Breaking up is difficult – even more so for married couples. Kids, property, and finances come into play. One of a couple’s first options when breaking up should be divorce mediation, during which the pair works out the disagreements without a third-party judge or the expense of a formal court process.
If you’re considering an amicable split, then you should know:
What divorce mediation is, and what it does for divorce and separation;
Possible advantages of mediation, such as “fairness” and comparative low cost; and
The mediation processitself, so you know what to expect.
In fact, many mediators encourage couples to seek advice. Never a bad thing to have a legal expert look over a possible legal binding document. Such as a Marital Settlement Agreement.
Although divorce does tend to lend itself to mediation there are times the court is necessary. Situations that include abuse or violence, a partner who is unwilling to negotiate, or severe animosity may require court interference.
Divorce mediation works when a couple wants a civil process, are considering joint or shared custody, cost is an issue, or the couple wants control over how the divorce gets worked out.
One advantage to mediating a divorce, it creates a fair process for both parties to work toward a resolution. The mediator will always be an unbiased third-party. They have no vested interest in the outcome. That detachment allows them to see solutions that are not clear to the couple because of the emotions involved in the breakup.
There is also that cost benefit, too. Since divorce mediation does not involve the court (if it wasn’t ordered) there are no court costs, and possibly no attorney fees. (We do not recommend going it alone without representation since it can lead to unfair agreements.)
Plus, staying out of court makes the process faster. There is no trying to fit your divorce into the courts already busy calendar. A few mediation sessions scheduled around the couples’ calendar can lead to a resolution.
This stage will always begin the mediation process. A mediator will first describe the process, then each party gets to state their side of the story.
Here, the couple first assesses what they agree and disagree on as far as the divorce. This starting point helps to guide the agenda of the mediation.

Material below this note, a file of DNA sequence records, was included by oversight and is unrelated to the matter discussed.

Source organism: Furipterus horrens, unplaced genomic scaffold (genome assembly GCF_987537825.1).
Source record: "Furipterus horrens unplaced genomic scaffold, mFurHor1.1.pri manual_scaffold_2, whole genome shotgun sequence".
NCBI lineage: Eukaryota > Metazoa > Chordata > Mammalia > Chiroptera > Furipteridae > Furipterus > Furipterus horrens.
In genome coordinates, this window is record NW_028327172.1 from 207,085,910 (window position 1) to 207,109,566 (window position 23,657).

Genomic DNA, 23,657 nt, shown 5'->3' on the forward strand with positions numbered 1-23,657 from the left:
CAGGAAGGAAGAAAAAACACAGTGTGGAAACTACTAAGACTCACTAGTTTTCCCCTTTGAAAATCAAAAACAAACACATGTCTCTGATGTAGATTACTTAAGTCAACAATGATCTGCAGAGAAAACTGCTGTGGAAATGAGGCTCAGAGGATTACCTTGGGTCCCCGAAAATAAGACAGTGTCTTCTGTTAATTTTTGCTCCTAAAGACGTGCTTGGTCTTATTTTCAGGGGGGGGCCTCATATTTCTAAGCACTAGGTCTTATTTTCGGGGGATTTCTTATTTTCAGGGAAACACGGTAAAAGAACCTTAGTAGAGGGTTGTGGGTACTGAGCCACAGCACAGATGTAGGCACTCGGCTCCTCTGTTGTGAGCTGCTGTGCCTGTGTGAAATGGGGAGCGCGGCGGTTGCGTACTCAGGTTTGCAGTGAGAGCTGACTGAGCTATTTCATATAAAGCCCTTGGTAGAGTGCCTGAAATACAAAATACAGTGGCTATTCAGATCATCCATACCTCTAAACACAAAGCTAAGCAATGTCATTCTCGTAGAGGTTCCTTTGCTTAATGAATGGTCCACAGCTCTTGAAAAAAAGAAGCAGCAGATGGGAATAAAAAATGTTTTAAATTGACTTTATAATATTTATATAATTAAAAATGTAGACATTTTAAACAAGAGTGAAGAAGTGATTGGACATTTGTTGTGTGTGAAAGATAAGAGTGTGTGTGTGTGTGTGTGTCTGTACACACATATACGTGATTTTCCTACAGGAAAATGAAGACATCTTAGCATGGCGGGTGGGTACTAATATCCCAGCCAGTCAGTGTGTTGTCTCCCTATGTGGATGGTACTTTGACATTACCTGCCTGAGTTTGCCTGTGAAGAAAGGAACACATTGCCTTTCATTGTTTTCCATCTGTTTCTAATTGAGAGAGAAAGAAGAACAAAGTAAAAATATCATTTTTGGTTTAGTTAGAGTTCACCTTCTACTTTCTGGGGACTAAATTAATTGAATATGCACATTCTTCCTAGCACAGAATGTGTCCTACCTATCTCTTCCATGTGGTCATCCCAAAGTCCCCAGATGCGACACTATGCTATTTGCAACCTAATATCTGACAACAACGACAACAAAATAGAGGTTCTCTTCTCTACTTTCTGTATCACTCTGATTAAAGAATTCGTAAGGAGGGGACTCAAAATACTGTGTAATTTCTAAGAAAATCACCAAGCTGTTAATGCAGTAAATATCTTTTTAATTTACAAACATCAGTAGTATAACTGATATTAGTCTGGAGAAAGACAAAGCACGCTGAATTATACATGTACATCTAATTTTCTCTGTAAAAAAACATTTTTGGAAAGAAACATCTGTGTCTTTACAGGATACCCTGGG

Divorce Mediation Stage #2: Information Gathering
For mediation to work, all the facts must be laid out. At this stage, the couple shows everything they have, including:
All financial records, from checking accounts to savings bonds to retirement funds;
Any information on real estate or other valuable property and assets – including pets! – and
Any records relating to any kids involved.
Once all the information is on the table, the mediation can truly start. (This stage can occur prior to the introduction.)
Divorce Mediation Stage #3: Negotiation
Now that the important issues are known the couple can begin to negotiate a fair settlement. They will explore and check all options until narrowed down to ones that work for them both.
Getting to the final options involves compromise and concessions from both, too.
Divorce Mediation Stage #4: Shaping the Agreement
The mediator “shapes” the needs and interests of the couple. Helping a resolution of the issues that addresses each persons’ most important interests.
Many interests are involved in divorce and shaping the agreement to focus on the core issues keeps the mediation focused. That way a compromise is something each spouse can live with in the long run.
Divorce Mediation Stage #5: Signing and Filing
Finally, with the nitty gritty details worked out an agreement gets drafted. This document is tentative, as it needs looked at by a lawyer before completion and signing.
If there are no issues or disagreements about the draft, then it is filed with the court as part of a now un-contested divorce.
Divorce mediation helps spouses deal with the breakup in a productive and positive environment. By ending a significant stage of their lives on a positive note, each participant can find hope in a brighter future without any hiccups because of an old relationship.